The normally sensible Simon Johnson has a new editorial out today on the next head of the Federal Reserve. After discussing who (in Johnson’s opinion) the three leading candidates are (Yellen; current vice-Chair of the Fed; Tim Geithner, and Larry Summers, Johnson laments the fact that none of these candidates have said anything about what Johnson sees as the critical issue for the next decade of monetary policy:
How the Federal Reserve should view the financial sector, particularly the various potential causes of systemic risk. This is unfortunate, because the role of the central bank has changed considerably in recent decades, and how to deal with global megabanks will be central to the macroeconomic policy agenda going forward.
Johnson goes on to then declare that Richard Fisher is an ideal candidate to lead the Fed, because of his stated support for the Volker Rule that would break up big banks:
Richard Fisher, president of the Federal Reserve Bank of Dallas, has made clear his skepticism of our current financial system – he and Harvey Rosenblum have also made very sensible reform proposals. He would be the ideal candidate to become next Fed chair. Unfortunately, the political power of megabanks means Mr. Fisher is unlikely to be called upon.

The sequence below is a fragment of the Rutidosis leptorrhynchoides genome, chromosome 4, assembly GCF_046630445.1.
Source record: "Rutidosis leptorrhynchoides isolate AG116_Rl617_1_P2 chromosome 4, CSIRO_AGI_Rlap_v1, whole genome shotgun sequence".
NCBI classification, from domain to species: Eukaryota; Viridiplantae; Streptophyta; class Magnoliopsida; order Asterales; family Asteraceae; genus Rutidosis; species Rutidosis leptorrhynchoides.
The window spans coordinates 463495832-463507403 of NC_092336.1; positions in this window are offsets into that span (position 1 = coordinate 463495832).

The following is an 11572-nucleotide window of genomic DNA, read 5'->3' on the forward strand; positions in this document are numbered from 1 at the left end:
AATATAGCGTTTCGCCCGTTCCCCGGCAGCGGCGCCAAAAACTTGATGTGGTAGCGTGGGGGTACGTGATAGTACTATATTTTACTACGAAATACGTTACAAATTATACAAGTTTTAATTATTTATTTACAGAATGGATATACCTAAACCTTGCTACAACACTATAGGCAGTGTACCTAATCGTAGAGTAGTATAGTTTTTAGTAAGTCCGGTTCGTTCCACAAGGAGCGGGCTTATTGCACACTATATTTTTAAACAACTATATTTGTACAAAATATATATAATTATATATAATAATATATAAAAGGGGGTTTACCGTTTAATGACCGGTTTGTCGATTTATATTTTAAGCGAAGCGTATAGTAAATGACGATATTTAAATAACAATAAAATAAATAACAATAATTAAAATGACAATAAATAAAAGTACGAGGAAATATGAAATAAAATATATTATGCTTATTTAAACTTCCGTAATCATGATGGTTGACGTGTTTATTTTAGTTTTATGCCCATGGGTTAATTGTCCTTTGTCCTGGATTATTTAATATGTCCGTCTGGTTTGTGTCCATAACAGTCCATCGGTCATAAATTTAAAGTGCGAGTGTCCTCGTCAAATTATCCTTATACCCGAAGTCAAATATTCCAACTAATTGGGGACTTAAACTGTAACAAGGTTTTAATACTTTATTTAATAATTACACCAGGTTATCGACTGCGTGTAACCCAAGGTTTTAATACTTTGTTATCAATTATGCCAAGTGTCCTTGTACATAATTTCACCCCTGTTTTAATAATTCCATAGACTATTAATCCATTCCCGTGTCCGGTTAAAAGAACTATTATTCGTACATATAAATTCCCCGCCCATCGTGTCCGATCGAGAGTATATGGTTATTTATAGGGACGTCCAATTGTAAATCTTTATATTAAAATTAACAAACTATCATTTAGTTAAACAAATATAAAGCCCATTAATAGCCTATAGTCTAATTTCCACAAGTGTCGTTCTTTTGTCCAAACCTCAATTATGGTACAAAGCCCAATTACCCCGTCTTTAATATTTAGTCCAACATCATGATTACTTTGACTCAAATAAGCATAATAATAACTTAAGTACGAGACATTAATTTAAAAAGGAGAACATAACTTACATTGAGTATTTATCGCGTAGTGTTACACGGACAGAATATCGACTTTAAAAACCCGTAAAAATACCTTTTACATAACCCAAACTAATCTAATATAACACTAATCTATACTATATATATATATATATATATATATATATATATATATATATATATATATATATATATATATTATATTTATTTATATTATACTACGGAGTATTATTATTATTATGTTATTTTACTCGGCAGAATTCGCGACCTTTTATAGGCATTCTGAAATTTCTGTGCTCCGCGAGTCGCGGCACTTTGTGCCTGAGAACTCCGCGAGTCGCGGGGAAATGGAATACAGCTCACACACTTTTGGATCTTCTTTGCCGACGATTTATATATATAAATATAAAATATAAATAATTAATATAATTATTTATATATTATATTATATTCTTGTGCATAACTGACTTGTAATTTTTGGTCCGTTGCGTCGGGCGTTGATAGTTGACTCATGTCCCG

While I agree with Johnson that systemic financial risk should certainly be something carefully watched (and perhaps regulated by) the Federal reserve, I think Johnson is sort of putting the cart before the horse here—to me, the critical issue for the next Chair of the Fed is the current unemployment crisis. If interest rates were currently at 10%, inflation was running below 2%, and unemployment was above 10%, there would be enormous political pressure on the Fed to ease monetary policy. Unfortunately, today unemployment remains elevated, inflation remains below target, and yet Richard Fisher has consistently called for a cessation of Quantitative Easing over the past 2 years, in spite of the fact that by both metrics for which the Fed is, by law, supposed to measure performance (price-stability and unemployment), current monetary policy is TOO TIGHT. Richard Fisher would be a terrible candidate for the next Chairman of the Federal Reserve. There are plenty of other candidates that are sufficiently aware of the problems associated with systemic risk in the financial sector that are not advocating for tighter monetary policy in the face of economic evidence and the stated legal mandates of the Federal Reserve.